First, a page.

How Nicole handles life. The PB won't open?
Stab it with something sharp. 

What’s the last major thing you did for yourself?
About two years ago I went home to New Jersey by myself for a weekend. I saw family, old friends, and brought only pictures of the kids and the Hubster. I missed out last year, but do plan to make getting out for a weekend by myself a yearly ritual. The Hubster is in favor. I'm in favor. Now I just need to update my passport and take this thing to the next level.

Blogging, though extremely time consuming, fills a need for those of us who do it.  It is a priority.   What’s your writing/blog promotion schedule like?
It is a priority, but it's decidedly after my family and my sanity. I only hold myself to blogging at least once a week. I can't allow it to be a point of stress. Pouring the breakfast cereal some mornings is all the stress I can handle. So, I try to blog only when I have something to write about. I was on a more rigorous schedule, but it was interfering with that little high I get every time I publish a post I really want others to see. When I force it, I'm unhappy. When I allow myself to work out the ideas I'm jazzed about, it's better for everyone.

Do you check your stats like someone with an eating disorder gets on the scale?  I do. Just want to see if I have company…
Stats, me? Oh, no. I'm too much of an artist to be bothered by the pedestrian—hell yes, I check my stats! I stalk traffic sources. I wonder when the Russian spammers will give up trying to sell Cialis on my blog. It's tough sending a post out on the Internets. Gotta make sure it's making friends.

Why did you start blogging?  What would be blogging pay dirt for you? 
I was going crazy. It's that simple. I was nuts with diapers, and crying, and crying over diapers, and moving to new states (AGAIN). I needed to do something selfish that was about me and how I wanted to interact with the world outside my suburban walls. And while I was doing it, I remembered that I wanted to be a writer when I grow up.

I hit my first spoonful of pay dirt this year. I got a gig that pays. I blog for American dollars at, a Nickelodeon enterprise where moms can laugh and point. LOL, if you will. Next? More of the same. More gigs, more American money. And I do have visions for this novel-length memoir I'm dreaming of. . .

 I love your new feature “Character Assassination Carousel.”  How did you think of this?
Thanks! Actually, it started a year ago. I was visited by an old business colleague who told me I'd hear from three more ghosts over the course of the night. No, I kid, that was Scrooge. I was taken to a magical land full of little people, a talking tin man, a scaredy-cat lion, all on the wings of a hurricane.

It really started because I loathe that Shel Silverstein travesty, "The Giving Tree." Really hate it. It makes me foam at the mouth. I knew I wasn't alone and that other books rankled other parents. The "Character Assassination Carousel" was born.

Want to write a piece for the Carousel? It's open . . . just say the word.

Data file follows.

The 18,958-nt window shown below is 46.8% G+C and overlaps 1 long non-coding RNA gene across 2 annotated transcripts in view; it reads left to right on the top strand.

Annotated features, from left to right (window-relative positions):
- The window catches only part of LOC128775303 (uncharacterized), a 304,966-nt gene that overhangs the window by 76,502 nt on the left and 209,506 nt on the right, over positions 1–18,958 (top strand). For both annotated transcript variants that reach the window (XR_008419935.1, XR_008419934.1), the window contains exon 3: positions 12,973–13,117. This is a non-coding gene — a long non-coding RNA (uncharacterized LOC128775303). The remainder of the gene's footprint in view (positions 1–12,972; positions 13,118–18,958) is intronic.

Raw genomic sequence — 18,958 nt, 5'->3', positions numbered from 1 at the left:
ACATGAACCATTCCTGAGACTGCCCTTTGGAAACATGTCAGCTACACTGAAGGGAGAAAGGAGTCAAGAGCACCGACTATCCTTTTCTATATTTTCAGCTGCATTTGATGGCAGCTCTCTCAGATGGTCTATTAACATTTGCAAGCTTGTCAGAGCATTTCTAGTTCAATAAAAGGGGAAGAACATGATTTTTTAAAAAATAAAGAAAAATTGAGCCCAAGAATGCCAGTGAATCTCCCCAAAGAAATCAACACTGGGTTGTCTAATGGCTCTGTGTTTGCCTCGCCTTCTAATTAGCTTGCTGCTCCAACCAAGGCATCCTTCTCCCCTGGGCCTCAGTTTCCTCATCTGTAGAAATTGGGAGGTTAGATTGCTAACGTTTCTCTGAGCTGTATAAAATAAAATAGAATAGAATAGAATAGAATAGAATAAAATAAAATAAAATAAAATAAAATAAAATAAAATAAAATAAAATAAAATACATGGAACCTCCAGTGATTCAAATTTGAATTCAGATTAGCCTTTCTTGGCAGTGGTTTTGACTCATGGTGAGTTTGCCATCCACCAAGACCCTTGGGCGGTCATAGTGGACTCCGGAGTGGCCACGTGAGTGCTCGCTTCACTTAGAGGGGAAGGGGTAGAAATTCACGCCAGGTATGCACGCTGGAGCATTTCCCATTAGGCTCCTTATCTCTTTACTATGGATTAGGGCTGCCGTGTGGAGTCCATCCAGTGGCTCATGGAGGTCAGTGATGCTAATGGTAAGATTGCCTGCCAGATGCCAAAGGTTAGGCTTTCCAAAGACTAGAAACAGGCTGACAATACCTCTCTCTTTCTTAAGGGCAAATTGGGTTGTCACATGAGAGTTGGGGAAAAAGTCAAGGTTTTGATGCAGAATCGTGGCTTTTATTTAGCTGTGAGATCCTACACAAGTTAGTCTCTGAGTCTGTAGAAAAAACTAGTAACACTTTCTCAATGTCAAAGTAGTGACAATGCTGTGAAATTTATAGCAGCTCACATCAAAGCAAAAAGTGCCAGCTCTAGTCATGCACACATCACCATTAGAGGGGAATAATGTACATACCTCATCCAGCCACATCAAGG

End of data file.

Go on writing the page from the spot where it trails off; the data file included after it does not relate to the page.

They call me Thumbelina.

Advice to beginning blogging moms?
Decide who you are. Are you using your blog as an online scrapbook? Are you a diarist, noting each sniffle, each art project, each new milestone? A crafty mom blogger? A baking mom blogger? A giveaway maven? Or are you something else altogether? A blog is about the content, first and foremost. Makes yours exactly what you want it to be and you'll amass readers, not just followers.

Best this-should-be-in-a-movie mommy tale?
During my second pregnancy, in the way early weeks, I went in for an ultrasound because my cycles were irregular and they wanted to get a handle on just how pregnant I was. While I waited for my turn I sat next to a first timer who had just discovered—at 20 weeks—that she was having twins.

My ultrasound showed that I was indeed with fertilized egg, but it was too early to really tell how far along my pregnancy was. They asked to me come back in a few weeks.

On the drive home I called my mom. "Mom, that girl, she has no idea what she's in for. She was smiling and happy. You know what will cure her of all that joy? Twins! Poor fool."

Three weeks later I was far enough along for them to tell me my egg turned into twins. Poor fool.

(Note that in the movie version Matt Damon is my husband and I'll play myself. We will kiss. A lot.)

Your parenting style in 5 words or less.
Sometimes TV's the best babysitter.

Sometimes you get food stuck in your teeth. 

Wednesday, February 22, 2012

Where the?

Um, Hel-loooo

Where the focaccia are you?

Girrrrllll,   I needed a stiff  drink!

I'm having a cocktail.

, that is

Monday, February 20, 2012

Why It's Hard to Meet Friends

The following is a guest post from www.

Ever wonder why it’s so difficult to meet other mom-friends? It seems like our parents' generation didn’t really face this problem, so what gives? Well, here are a few reasons why we believe it’s harder than ever to form lasting mom friendships:

1.     Nowadays, our extended families are often spread all over the county. Gone are the days where grandma, aunt, and cousin could come over and help out. The instant local family support network has almost vanished as people have moved for school, jobs, or any other reason.